At the moment, inflation is raging at levels not seen in four decades even as interest rates remain near historic lows:
Moreover, the economy appears headed for - and may already technically be in - a recession. As a result, cash and most equities are most likely imprudent places to allocate capital as inflation will destroy the purchasing power of the cash much at a much higher rate than current long-term interest rates. In the current environment, investing in vehicles that pay high single digit interest rates are highly risky, especially with a recession potentially right around the corner.
On top of that, equities such as the S&P 500 (SPY)(VOO) and the Nasdaq (QQQ) are also wading through choppy waters right now. High inflation is dinging corporate earnings on two fronts: input costs are rising rapidly and consumer demand is beginning to show signs of pulling back as wages are failing to keep up with inflation, leading to reduced consumer purchasing power.
Furthermore, interest rates are rising and appear set to rise even further as an exasperated Federal Reserve continues to try to tame inflation. This will hurt equities on two fronts as well: (1) higher interest rates reduce the value of equities - all else being equal - because it increases the discount rate that should be applied when calculating their intrinsic value and (2) it makes it more difficult for companies to invest in growth projects since the cost of capital increases.
Between declining consumer purchasing power and reduced corporate growth investments, a recession is looking increasingly likely. If we enter into a recession, corporate earnings will likely enter a downward spiral for the foreseeable future, which will very likely lead to even lower stock prices than we are seeing today.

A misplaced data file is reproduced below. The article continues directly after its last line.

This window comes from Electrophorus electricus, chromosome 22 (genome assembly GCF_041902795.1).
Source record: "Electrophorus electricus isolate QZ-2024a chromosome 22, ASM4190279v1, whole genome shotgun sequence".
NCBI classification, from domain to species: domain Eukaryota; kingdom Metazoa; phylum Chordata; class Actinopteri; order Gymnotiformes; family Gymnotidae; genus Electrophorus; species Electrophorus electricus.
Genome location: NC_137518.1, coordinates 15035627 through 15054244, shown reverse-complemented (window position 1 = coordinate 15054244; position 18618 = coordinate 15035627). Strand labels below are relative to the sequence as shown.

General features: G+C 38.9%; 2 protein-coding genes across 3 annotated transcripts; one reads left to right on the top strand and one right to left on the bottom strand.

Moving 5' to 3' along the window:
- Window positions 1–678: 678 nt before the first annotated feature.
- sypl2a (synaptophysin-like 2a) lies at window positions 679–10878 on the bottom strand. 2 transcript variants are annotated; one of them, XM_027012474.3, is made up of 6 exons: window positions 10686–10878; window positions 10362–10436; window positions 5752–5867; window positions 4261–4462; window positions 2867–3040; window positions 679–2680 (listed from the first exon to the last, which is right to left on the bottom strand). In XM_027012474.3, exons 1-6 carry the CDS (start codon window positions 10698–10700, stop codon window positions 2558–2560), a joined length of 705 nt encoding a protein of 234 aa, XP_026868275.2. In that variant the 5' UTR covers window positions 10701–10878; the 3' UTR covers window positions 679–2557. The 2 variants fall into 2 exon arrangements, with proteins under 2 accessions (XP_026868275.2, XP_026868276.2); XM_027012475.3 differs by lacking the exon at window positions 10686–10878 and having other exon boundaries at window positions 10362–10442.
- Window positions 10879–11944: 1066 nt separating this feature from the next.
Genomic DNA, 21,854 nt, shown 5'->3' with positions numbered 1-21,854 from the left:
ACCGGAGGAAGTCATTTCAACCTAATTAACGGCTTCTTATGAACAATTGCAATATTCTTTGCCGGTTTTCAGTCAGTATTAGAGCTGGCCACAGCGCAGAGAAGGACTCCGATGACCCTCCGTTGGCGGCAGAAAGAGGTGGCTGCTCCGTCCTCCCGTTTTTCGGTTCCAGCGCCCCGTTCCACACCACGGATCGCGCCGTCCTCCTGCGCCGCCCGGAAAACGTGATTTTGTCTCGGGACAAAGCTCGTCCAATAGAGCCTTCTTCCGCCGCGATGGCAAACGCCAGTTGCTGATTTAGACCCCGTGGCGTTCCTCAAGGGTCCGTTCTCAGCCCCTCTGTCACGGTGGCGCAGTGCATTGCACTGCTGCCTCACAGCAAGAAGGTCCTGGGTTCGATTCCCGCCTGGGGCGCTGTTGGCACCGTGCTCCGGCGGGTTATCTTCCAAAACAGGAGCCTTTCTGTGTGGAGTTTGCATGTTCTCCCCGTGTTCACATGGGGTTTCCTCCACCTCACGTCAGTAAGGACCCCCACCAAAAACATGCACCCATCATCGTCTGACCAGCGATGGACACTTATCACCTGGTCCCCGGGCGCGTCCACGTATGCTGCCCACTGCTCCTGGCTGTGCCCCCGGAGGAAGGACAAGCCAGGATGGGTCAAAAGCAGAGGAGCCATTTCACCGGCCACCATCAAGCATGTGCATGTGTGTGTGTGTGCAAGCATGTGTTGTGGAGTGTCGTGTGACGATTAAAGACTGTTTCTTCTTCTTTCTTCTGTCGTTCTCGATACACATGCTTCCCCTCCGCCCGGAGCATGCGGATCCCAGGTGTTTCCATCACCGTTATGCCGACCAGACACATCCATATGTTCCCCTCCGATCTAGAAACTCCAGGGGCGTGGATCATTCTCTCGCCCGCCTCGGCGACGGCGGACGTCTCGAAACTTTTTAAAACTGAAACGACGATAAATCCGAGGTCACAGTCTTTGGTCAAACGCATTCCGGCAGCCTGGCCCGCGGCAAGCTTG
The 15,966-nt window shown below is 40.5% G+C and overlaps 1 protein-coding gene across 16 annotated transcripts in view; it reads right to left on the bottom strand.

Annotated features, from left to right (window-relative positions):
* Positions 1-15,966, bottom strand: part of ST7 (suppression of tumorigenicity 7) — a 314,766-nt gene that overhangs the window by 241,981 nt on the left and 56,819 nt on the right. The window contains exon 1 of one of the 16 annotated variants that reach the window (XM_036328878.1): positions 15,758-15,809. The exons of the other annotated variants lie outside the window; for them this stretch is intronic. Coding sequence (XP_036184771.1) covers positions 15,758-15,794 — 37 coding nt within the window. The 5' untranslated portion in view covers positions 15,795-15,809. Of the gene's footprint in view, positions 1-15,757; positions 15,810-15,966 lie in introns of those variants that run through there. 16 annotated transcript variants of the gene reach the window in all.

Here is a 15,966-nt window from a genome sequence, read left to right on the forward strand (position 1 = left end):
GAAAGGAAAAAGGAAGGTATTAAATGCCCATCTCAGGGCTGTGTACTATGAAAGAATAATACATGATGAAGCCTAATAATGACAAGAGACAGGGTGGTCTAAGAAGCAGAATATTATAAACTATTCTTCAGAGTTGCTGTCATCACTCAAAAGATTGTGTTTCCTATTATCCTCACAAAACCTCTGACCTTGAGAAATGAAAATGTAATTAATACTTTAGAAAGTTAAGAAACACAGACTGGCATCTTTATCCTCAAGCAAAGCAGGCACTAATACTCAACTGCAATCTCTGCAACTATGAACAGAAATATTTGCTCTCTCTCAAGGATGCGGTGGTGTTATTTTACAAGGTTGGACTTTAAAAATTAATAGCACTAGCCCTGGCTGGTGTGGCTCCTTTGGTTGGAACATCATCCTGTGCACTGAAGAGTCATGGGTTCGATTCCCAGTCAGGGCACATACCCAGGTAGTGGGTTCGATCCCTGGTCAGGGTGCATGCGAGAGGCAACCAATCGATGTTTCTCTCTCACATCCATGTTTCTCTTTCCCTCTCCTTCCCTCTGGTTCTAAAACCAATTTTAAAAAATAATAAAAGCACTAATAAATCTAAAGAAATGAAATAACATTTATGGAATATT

Our view is shared by the founder of leading hedge fund Bridgewater Associates Ray Dalio. While at the Davos World Economic Forum he told CNBC:
Of course, cash is still trash. [Do] you know how fast you're losing buying power?...equities are trashier...You're going to have an environment of negative real returns. Everything can't go up all the time. That system won't work that way.
Instead of buying stocks or hiding in cash, the billionaire recommended that investors search for "real-return assets."
We believe that the recent sharp pullback in commodity producer stock prices offers investors a golden opportunity to buy aggressively into commodity producers as it is a sector that could benefit immensely from the current macro environment. We say this for several reasons:
We will now look at each of these four reasons in more depth as they apply to each of our top picks in this space:
Rio Tinto (RIO) is a leading global miner of iron ore and other metals and minerals. It boasts a stellar balance sheet along with sector-leading returns on invested capital, world-class assets, a proven management team, and a very shareholder friendly dividend policy.
Over the past five years, earnings per share have significantly outstripped share price performance:
While this is somewhat due to a sharp pullback in the Iron Ore price since the beginning of 2021, the trailing twelve-month earnings do not include the peak pricing seen around the end of 2020/beginning of 2021, and the current share price is meaningfully lower than it was when Iron Ore was selling for well below $100 during mid-2021.
With inflation still raging at high levels and China laser-focused on reigniting its economy after its severe lockdowns a few months ago, RIO looks like an attractive risk-adjusted bet in the short term.
On top of that, even if the short-term environment does not pan out and we fall into long-term recession, RIO remains a solid value with very strong long-term prospects as iron ore will be in high demand as the global economies will need a lot of steel for manufacturing electric vehicles, much-needed investments in infrastructure, and the all-but certain military arms race in the coming decade.